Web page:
Generally undergo a diagnostic protocol to determine the type of urinary incontinence that the patient has that includes:
Medical history. It will be review your family history, the diseases you have had, the course of any past pregnancies or births, and whether you have had any gynaecological problems. They will also interview you to learn about your symptoms and to identify risk factors: if you drink too much fluid, if you consume stimulating drinks (coffee, tea, etc.), if you are following a treatment with any medicines that can cause incontinence (e.g., diuretics), or alternatively retain urine, (e.g., antidepressants).
Symptom questionnaires. You will be asked to complete some short questionnaires to make the best possible evaluation of the symptoms.
Physical examination. To detect physical abnormalities that could be related to the incontinence, such as potentially associated problems (scars from previous operations, abdominal hernias, skin lesions, etc.).
A urine sample is analysed to rule out a urinary infection. If positive, the germ causing the infection is identified and the appropriate antibiotic therapy applied.
Urinary diary or bladder record. A urinary diary is a daily record of the number of urinations and leaks, and the volume of fluid consumed. It helps the doctor to better understand your urinary incontinence and also identify behavioural habits that can be modified to achieve a significant improvement in the symptoms.
How to record a urinary diary
Use the urinary diary to record the volumes of liquids you drink and at what times over a 3 day period. You should also make a note of every time you urinate, recording the time and volume of urine discharged (with the help of a measuring device).
Similarly, you need to record the times of any losses of urine, and the time at which you get up and go to bed to calculate how many times you urinate each night.
Depending on the symptoms and physical examination, there are other diagnostic tests that can provide further information about the cause of the urinary incontinence.
Residual urine measurement. Ultrasound is a straightforward, painless technique used to determine the volume of residual urine, i.e., the amount remaining in the bladder after urinating naturally.
Urodynamic study. This is the key test for identifying the exact type of urinary incontinence and diagnosing other urinary dysfunctions. It is designed to measure how the bladder functions while it fills with liquid and when urinating.
Pelvic floor ultrasound. This is a simple, painless test that evaluates the shape of the urethra (passageway through which urine is discharged), the bladder and the pelvic floor muscles.
Cystoscopy. This technique provides an internal view of the bladder and urethra.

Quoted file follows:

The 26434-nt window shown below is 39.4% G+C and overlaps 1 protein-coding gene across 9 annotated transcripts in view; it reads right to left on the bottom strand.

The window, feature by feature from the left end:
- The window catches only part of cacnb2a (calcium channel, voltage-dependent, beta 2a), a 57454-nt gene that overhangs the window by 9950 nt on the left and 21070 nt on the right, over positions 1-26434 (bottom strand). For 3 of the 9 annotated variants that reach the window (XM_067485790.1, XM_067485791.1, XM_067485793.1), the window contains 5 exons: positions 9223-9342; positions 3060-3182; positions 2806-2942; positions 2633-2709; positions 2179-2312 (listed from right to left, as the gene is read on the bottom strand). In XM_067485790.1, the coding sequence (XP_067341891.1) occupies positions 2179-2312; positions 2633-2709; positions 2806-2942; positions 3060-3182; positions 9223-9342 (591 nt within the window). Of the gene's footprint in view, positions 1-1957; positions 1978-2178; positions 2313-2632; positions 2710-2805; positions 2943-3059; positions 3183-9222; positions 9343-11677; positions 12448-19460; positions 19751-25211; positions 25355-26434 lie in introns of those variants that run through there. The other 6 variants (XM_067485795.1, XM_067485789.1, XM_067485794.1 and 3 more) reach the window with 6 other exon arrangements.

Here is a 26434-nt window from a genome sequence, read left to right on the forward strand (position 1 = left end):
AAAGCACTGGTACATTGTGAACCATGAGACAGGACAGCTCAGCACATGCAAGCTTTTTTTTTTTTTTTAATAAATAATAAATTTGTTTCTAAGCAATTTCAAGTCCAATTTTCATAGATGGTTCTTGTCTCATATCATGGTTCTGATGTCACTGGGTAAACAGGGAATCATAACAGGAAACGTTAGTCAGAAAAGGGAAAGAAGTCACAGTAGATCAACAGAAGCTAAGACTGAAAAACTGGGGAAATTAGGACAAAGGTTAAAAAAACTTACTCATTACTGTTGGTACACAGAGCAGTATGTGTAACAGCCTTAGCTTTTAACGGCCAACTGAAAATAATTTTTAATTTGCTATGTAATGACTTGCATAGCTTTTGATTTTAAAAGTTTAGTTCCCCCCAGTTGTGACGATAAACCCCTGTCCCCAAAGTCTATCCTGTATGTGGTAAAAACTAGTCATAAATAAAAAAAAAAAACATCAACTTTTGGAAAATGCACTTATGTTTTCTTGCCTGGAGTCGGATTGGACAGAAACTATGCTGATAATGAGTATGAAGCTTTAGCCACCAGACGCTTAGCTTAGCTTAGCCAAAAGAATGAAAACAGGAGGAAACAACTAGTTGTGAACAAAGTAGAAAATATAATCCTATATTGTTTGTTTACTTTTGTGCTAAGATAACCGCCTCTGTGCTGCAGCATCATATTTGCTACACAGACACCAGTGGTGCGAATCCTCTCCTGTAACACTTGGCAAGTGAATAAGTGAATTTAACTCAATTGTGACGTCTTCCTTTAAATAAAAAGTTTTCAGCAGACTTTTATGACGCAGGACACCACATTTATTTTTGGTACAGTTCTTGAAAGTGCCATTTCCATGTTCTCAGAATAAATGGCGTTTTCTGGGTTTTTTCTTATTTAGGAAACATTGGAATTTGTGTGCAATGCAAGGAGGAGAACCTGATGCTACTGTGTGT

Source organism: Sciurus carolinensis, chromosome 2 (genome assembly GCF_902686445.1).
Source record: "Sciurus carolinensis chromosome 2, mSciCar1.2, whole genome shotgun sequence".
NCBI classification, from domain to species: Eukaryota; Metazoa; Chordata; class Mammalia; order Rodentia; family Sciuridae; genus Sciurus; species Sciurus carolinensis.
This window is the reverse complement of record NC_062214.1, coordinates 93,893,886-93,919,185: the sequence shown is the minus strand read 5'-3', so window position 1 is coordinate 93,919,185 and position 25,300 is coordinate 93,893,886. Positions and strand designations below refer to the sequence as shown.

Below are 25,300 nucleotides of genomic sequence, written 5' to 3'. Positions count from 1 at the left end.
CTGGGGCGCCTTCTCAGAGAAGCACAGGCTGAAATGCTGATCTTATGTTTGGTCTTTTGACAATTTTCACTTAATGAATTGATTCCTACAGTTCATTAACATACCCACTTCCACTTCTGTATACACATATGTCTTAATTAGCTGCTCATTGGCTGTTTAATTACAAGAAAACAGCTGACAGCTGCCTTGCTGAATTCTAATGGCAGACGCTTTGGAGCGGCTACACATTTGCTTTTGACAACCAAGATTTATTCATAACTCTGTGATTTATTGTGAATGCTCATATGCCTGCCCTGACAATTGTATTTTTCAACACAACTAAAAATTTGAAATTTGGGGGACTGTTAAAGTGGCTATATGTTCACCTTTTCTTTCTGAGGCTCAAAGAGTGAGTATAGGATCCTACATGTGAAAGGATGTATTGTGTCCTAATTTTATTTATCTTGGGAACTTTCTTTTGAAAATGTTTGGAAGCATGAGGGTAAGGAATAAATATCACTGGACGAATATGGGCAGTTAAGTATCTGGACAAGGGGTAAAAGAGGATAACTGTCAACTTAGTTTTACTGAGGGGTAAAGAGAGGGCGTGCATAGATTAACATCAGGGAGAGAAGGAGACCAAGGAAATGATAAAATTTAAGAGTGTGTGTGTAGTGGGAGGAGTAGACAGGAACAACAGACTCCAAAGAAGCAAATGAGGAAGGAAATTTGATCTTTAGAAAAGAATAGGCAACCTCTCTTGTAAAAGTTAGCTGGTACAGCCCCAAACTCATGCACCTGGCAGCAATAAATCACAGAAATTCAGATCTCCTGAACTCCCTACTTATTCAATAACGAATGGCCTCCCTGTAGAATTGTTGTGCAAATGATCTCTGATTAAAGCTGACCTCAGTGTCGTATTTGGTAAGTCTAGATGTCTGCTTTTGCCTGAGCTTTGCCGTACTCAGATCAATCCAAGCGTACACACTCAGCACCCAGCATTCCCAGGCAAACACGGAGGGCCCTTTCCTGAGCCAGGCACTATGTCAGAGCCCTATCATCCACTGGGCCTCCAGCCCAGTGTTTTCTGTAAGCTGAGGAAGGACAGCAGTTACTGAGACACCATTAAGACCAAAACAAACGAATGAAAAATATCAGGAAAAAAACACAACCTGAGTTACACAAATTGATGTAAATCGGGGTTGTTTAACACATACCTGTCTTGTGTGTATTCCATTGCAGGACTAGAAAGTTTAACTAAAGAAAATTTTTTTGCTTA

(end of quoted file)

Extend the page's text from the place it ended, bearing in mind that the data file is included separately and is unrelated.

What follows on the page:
Kidney/bladder ultrasound. This test is used to evaluate the anatomy and morphology of the bladder, urinary tract and kidneys, in order to rule out lithiasis (stones).
Women with urinary incontinence usually undergo a pelvic examination in the same position as when they are examined by a gynaecologist. It is important that the bladder is full (drink 2–3 glasses of water before attending the appointment).
During the examination the doctor will examine the external genitals (vulva and entrance of the vagina), the urethral meatus (hole from which urine is discharged) and the internal genitals (vagina and cervix) with the aid of a retractor like the ones used in gynaecological check-ups.
To learn whether urine leaks upon exertion, the patient is asked to cough. The specialist will also perform a digital vaginal examination (by introducing a finger inside the vagina) to assess any loss of support to the urethra (passageway through which urine is discharged), any scars from prior surgery, whether there is genital prolapse (i.e., if any pelvic organs, such as the uterus, bladder or rectum, have descended from their normal positions) and the contraction capacity of the pelvic floor muscles.
Women who also suffer leaks of gases or faeces may need to undergo a digital rectal examination (introducing a finger through the anus) to evaluate anal sphincter tone (the muscle that contracts to retain faeces).
Which professional should I consult?
Healthcare professional (doctor, nurse, etc.) should aim to detect (ask if you suffer urine losses) and provide information about incontinence problems. It could be either a family doctor or specialist in general gynaecology or urology that diagnoses the type of urinary incontinence and indicates the initial treatment.
Gynaecology and urology departments include professionals who are experts in pelvic floor disorders. A urogynaecologist is a doctor who specialises in gynaecology or urology and is either preferentially or exclusively dedicated to the diagnosis and treatment of pelvic floor disorders, such as incontinence and pelvic organ prolapse.
Many medical centres currently have urogynaecology units (also called pelvic floor units) where gynaecologists, urologists, nurses and other specialists work in collaboration to provide comprehensive attention to women with these health problems.